Animals treated with FFP presented with significantly lower values for base deficit compared with all other groups with exception for HA. Based on the similar results for hemodynamic recovery and lactate levels in animals resuscitated with either FFP or HA, we assume that the observed differences in base deficit are likely due to the buffering capacity of FFP (29). This study demonstrated that the (in vitro) buffering capacity of FFP was five times better than the acid buffering of human serum albumin (29).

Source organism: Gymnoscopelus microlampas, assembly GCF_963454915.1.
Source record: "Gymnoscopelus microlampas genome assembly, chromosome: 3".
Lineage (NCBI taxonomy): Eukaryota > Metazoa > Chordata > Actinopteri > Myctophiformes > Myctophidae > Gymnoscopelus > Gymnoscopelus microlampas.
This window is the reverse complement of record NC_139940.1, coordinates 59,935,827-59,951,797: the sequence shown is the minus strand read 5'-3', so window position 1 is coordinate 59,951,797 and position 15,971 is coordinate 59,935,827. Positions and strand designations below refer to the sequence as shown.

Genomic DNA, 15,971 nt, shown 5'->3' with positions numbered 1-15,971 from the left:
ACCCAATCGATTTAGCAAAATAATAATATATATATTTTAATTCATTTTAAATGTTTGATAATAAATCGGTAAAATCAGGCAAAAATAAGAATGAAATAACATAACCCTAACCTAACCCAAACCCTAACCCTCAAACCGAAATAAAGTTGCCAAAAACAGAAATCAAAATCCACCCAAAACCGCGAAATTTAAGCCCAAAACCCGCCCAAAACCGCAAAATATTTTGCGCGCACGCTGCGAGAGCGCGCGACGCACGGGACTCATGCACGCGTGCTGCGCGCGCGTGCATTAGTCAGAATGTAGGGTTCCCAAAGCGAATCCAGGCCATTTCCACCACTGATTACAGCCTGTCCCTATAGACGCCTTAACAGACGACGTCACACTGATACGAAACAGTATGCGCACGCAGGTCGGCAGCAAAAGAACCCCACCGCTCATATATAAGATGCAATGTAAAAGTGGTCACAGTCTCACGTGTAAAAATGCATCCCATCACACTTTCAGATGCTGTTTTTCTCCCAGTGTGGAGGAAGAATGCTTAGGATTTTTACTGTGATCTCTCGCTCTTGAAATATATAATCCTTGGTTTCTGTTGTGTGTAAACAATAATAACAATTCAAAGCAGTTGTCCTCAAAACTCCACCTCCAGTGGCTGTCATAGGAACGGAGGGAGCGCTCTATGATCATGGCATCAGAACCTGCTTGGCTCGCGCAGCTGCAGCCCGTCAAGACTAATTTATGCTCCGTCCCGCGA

Acknowledging the difference of distribution volumes inherent to resuscitation fluids appears to be crucial in the context of glycocalyx assessment in the circulation. For example, fast extravasation of crystalloids is a possible confounder in the measurement of plasma concentrations of different glycocalyx damage markers. By measuring plasma volume and calculating the total circulating amount of heparan sulfate, Nelson et al. (30) recently observed that differences in the heparan sulfate level between animals resuscitated with crystalloids and colloids reflect the differences in the distribution volume of the administered substances. Given that the total amount of circulating heparan sulfate did not differ between animals resuscitated with Ringer's acetate, HA, and FFP, the authors argued that the superiority of plasma-based resuscitation is largely due to its volume effect. In our study, plasma heparan sulfate concentration (at end-of-observation) returned to baseline in the FFP group only. HA and RL-based resuscitation led to significantly higher concentrations compared with FFP. Co-administration of CFCs achieved a strong trend toward higher heparan sulfate levels compared with FFP but did not reach statistical significance in HA+FC (P = 0.07) and HA+PCC (P = 0.06). The significant increase of heparan sulfate until the end-of-shock and the subsequent return to the lower detection range would suggest a clearance of heparan sulfate and therefore indicate a restoration of endothelial barrier function during reperfusion in the FFP group. Assuming that HA and FFP are equally effective plasma expanders, our data suggest a specific effect of FFP interacting with the heparan sulfate proteoglycan. In this respect, we cannot exclude an interaction between the plasmatic components (e.g., antithrombin) of FFP and the shed heparan sulfate. Apart from its ability to inhibit glycocalyx degrading enzymes, antithrombin holds a non-catalytic binding domain for heparin and heparan. It has been hypothesized that this steric effect could preclude degrading sheddases from accessing heparan sulfate and prevent degradation (31, 32). The suggested protective effect of resuscitation with FFP in our model remains questionable. In line with Nelson et al., we observed no difference in the syndecan-1 level between RL, HA and FFP, yet we are lacking data corrected for plasma volume in order to confirm this observation. Moreover, FFP-based resuscitation did not reveal any improvement with regard to shedding of sVEGFR1 compared with all other groups.